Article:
New York Medical College Professor Mentors High School Student to Lead Author Success

Christopher Whitehurst with Keishanne Bernal

Keishanne Bernal, a senior at Westlake High School in Thornwood, New York, is now a published author of her first scientific study, as a result of the mentorship of Christopher Whitehurst, Ph.D., assistant professor of pathology, microbiology, and immunology, and of biochemistry and molecular biology at New York Medical College (NYMC). The study, which was conducted at NYMC last summer and published in Virus Research in September 2023, explores the increased incidence of Epstein-Barr Virus (EBV) reactivation in COVID-19 patients.

“I was already interested in virology due to the COVID-19 pandemic but when I learned more about the research on EBV that Dr. Whitehurst’s lab works on and EBV’s possible relationship to Long COVID, it really drove it home for me,” said Bernal, who sought out research with Dr. Whitehurst as part of a science research course offered at Westlake High School.

“From our earliest meetings, Dr. Whitehurst expressed interest in helping me get published but it wasn’t until after we conducted the research, and I was writing up my paper in preparation for science fairs that I realized that a publication was possible,” said Bernal, who has a particular interest in pharmacology and plans to pursue a career working as a scientist in the medical field developing treatments for diseases. “When I got the email that we were accepted for publication, it felt unreal to me. Seeing my paper actually published on the journal’s website where I would read and cite other science journals brought tears to my eyes. I am extremely grateful to Dr. Whitehurst for his hands-on support and guidance as a mentor that helped me achieve this.”

One of nine known human herpes viruses, EBV infects more than 90 percent of the world’s population. While primary EBV infections are usually asymptomatic and mild in children, after adolescence, EBV commonly causes infectious mononucleosis and is also associated with several forms of cancer. When symptoms are resolved, EBV also remains latent in the body for a lifetime and can be reactivated by prolonged psychological stress, hormonal changes, infections and other factors that result in weakened immunity, including COVID-19.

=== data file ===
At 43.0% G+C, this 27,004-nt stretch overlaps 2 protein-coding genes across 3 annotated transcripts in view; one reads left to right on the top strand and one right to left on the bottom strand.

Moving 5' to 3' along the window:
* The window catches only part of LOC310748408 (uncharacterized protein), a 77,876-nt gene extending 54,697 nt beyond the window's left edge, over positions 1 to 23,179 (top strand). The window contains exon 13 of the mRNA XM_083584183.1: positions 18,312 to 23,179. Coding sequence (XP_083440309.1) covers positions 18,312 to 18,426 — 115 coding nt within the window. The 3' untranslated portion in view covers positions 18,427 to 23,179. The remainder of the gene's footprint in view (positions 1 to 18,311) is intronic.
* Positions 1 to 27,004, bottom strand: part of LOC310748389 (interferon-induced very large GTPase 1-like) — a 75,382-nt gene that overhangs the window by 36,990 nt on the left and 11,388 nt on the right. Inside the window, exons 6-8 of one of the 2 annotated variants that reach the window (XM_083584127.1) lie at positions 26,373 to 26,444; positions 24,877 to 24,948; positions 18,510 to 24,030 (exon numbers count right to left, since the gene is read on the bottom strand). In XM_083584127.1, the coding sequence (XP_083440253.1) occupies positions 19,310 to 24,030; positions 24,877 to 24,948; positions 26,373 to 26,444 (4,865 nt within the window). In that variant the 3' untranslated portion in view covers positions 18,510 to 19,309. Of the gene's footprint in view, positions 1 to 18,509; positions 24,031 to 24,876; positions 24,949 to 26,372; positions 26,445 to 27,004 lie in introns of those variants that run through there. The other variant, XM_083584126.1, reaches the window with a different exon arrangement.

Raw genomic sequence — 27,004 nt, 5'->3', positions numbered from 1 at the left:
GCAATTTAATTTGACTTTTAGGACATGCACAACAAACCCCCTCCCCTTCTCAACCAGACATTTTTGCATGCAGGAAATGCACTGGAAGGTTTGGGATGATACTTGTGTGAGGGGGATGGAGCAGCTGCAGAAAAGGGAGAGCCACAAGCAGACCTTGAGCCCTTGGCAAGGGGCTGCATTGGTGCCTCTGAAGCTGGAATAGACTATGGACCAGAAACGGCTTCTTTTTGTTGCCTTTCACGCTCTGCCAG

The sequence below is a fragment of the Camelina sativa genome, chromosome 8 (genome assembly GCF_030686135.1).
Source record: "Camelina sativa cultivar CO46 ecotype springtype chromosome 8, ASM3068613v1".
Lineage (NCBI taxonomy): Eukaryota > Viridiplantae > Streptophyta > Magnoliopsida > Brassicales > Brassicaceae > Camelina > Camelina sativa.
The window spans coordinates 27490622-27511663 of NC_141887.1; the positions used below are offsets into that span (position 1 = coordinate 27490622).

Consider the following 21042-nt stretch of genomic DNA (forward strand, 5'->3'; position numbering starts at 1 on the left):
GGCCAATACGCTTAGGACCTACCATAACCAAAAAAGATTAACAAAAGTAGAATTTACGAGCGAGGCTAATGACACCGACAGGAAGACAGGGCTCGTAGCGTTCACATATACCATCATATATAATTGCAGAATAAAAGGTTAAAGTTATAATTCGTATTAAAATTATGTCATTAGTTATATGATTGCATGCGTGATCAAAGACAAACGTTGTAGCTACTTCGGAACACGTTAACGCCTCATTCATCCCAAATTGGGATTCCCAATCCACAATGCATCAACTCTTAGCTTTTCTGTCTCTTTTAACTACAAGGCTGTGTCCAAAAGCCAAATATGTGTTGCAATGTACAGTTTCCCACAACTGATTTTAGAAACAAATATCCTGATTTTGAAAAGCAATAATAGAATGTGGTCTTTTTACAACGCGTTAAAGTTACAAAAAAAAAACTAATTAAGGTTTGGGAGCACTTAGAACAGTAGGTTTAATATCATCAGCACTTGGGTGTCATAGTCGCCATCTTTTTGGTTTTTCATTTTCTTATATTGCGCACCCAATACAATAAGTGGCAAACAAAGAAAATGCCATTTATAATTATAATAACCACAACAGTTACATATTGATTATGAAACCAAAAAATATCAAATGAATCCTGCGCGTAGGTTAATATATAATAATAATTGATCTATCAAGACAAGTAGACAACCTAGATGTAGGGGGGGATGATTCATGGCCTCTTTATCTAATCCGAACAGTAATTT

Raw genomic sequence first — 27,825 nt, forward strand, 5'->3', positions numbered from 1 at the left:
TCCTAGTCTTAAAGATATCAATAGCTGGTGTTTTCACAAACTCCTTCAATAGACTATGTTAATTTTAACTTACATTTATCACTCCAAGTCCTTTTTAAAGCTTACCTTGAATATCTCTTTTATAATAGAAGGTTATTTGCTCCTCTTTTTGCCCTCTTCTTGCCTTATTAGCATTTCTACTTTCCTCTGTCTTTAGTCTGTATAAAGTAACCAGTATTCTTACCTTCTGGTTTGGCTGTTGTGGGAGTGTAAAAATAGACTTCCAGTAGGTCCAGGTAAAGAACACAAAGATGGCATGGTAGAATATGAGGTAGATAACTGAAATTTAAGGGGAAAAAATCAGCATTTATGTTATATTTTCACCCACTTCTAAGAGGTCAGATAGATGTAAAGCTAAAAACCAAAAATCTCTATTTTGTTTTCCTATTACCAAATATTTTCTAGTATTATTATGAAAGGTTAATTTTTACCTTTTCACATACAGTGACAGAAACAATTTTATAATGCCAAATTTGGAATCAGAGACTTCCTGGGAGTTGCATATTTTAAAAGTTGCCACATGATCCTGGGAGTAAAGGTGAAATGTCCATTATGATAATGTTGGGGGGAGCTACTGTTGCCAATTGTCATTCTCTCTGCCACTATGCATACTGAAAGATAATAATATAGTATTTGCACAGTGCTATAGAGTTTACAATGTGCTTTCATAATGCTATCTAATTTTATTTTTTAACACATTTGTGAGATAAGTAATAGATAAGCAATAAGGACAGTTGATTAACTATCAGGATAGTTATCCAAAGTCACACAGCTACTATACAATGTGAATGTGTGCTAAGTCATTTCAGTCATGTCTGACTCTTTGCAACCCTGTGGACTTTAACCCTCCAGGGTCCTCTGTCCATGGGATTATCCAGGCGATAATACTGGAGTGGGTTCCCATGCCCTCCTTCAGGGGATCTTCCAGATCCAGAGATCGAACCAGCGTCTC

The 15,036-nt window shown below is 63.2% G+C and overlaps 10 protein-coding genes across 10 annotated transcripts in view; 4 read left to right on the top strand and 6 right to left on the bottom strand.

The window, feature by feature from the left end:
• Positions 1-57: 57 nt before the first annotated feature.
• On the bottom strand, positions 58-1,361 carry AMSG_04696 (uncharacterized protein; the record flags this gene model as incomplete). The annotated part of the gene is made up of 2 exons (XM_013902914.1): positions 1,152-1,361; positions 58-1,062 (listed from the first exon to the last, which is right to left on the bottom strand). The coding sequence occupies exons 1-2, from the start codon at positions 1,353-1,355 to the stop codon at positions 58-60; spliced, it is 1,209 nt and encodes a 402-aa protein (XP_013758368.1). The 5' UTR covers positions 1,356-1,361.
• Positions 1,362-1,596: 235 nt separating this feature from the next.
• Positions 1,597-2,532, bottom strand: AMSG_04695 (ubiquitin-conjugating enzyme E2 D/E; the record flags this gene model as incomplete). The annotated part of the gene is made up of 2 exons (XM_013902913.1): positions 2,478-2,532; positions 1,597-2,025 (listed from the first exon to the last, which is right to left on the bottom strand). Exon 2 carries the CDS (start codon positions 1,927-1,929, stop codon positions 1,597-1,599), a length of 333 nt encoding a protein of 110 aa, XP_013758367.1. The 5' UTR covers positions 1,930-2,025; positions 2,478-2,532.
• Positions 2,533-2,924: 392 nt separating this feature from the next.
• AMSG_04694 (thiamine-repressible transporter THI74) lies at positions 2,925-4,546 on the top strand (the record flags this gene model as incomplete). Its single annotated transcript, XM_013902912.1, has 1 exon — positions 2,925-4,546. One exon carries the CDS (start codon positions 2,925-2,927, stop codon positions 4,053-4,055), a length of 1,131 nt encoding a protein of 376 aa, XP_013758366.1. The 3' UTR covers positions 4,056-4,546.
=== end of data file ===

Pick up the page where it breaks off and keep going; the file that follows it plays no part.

The study at NYMC used samples collected when the Omicron variant was the dominant strain of COVID-19 in the area to determine if COVID-19 infection promoted EBV reactivation.

“Reactivation of EBV has been reported among the critically ill and in patients suffering from Long COVID and this reactivation is associated with complicating symptoms, including autoimmune disease, chronic fatigue syndrome, and various other malignancies,” said Dr. Whitehurst. “Our results suggest that infection with COVID-19 did reactivate EBV at a higher rate than for non-COVID patients, findings that can help guide treatment for COVID patients in the future.”

This past summer, Keishanne returned to NYMC to continue her research with Dr. Whitehurst, this time working to identify small molecule inhibitors of EBV.

“Our goal was to find an inhibitor for EBV’s enzyme BPLF1,” said Bernal. “For the study, I used software to generate a predictive model of how certain compounds would appear if binded to the BPLF1 enzyme. I was able to choose the inhibitors that appeared to have good binding to BPLF1’s active site and then test their efficacy through various infectious assays.”

“I’ve enjoyed having Keishanne in the lab,” said Dr. Whitehurst. “She is very intelligent, detail-oriented, and extremely hard-working. She accomplished so much during her time here and I am excited to see her scientific journey continue.”


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